The politicisation of Islam in Malaysia and its opponents

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This article profiles four prominent detractors of Islam’s politicisation in contemporary Malaysia. While much ink has been spilt profiling the promulgators of politicised Islam, whether in Malaysia or elsewhere, comparatively little has been written about those who oppose it. This article is a modest attempt to rectify that deficiency. It begins, however, with a brief history of that politicisation process as it has occurred in Malaysia, with particular reference to Parti Islam Se-Malaysia (PAS) and Angkatan Belia Islam Malaysia (ABIM). This brief overview traces Malaysia’s unique form of politicised Islam to late twentieth-century intercommunal tensions driven by Malay poverty and cultural anxiety. These enabled long-standing ethno-religious associations to facilitate a blending of Islamist ideology with issues surrounding Malay rights. It is within this context that we then examine the social and educational backgrounds, principal publications, records of activism, and ideological positions of four prominent critics of Malaysian Islam’s politicisation, namely: Chandra Muzaffar, Zainah Anwar, Marina Mahathir, and Siti Kasim. The article concludes that all four figures differ from their counterparts in PAS and ABIM by possessing Western-orientated backgrounds, a long-standing dedication to multiculturalism, and a desire to orientate their work around human rights-based issues. The article concludes by suggesting how (or if) these detractors can impact the future direction of Malaysian politics.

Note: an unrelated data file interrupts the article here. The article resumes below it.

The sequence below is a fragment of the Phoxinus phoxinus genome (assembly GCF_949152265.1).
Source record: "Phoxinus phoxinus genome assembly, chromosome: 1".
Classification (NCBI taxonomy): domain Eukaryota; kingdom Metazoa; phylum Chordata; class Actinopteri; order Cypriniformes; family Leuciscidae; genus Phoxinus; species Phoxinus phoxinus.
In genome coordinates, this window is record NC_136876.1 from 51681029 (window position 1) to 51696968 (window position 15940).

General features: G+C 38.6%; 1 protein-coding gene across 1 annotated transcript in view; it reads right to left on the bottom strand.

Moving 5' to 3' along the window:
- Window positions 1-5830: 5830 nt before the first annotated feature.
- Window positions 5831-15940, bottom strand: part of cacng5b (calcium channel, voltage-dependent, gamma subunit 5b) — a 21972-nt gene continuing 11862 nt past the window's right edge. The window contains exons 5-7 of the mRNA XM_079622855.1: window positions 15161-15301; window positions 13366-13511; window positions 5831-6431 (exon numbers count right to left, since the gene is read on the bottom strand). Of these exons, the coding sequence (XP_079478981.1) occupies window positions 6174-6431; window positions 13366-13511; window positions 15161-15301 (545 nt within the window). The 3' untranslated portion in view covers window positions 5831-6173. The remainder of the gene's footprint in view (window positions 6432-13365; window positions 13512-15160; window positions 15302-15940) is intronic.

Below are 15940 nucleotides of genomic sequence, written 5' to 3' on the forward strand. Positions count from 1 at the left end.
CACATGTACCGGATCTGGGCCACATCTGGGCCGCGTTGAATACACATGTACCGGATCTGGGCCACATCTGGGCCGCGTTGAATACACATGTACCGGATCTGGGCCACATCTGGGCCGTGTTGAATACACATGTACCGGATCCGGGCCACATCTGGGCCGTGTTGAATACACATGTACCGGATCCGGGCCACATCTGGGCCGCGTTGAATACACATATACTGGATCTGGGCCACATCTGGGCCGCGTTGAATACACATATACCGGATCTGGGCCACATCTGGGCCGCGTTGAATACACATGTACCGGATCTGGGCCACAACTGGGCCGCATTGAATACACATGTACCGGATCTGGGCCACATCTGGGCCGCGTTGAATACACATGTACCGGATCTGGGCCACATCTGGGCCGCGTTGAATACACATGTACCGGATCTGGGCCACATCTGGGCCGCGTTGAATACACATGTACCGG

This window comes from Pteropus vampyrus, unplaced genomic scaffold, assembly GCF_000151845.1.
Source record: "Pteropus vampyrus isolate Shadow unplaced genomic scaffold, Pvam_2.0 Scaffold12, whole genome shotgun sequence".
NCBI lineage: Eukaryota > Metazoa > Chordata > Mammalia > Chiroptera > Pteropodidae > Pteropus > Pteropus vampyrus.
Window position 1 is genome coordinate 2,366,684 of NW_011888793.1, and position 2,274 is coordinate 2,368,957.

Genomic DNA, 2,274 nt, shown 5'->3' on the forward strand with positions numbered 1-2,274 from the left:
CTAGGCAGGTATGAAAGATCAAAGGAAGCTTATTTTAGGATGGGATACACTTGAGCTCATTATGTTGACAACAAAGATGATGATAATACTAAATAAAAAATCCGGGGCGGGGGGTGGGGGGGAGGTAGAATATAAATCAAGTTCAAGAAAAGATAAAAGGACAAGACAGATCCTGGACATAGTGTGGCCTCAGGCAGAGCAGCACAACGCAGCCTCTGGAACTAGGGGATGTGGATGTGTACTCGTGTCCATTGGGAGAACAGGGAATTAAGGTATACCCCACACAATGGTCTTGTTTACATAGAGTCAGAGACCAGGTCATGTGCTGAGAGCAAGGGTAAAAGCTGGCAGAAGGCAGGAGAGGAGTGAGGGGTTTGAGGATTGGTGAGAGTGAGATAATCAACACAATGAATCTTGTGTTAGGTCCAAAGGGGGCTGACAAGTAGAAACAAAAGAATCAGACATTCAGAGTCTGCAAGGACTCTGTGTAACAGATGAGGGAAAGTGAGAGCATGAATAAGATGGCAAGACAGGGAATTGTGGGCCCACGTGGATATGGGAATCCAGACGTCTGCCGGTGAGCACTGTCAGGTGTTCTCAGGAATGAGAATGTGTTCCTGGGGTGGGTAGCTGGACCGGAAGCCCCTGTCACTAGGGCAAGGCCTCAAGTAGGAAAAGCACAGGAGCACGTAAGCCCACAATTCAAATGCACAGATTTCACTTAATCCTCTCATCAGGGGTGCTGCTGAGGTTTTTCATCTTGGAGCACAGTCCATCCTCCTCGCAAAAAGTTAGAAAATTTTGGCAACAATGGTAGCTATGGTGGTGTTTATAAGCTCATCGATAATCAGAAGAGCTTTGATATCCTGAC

Original languageEnglish
Pages (from-to)27-52
Number of pages25
JournalIslam and Civilisational Renewal
Issue number1
Publication statusPublished - 30 Jun 2021


  • Political Islam
  • Malaysia
  • PAS
  • ABIM
  • Islamisation
  • Anwar Ibrahim
  • Sisters in Islam
  • Chandra Muzaffar
  • Marina Mahathir
  • Siti Kasim


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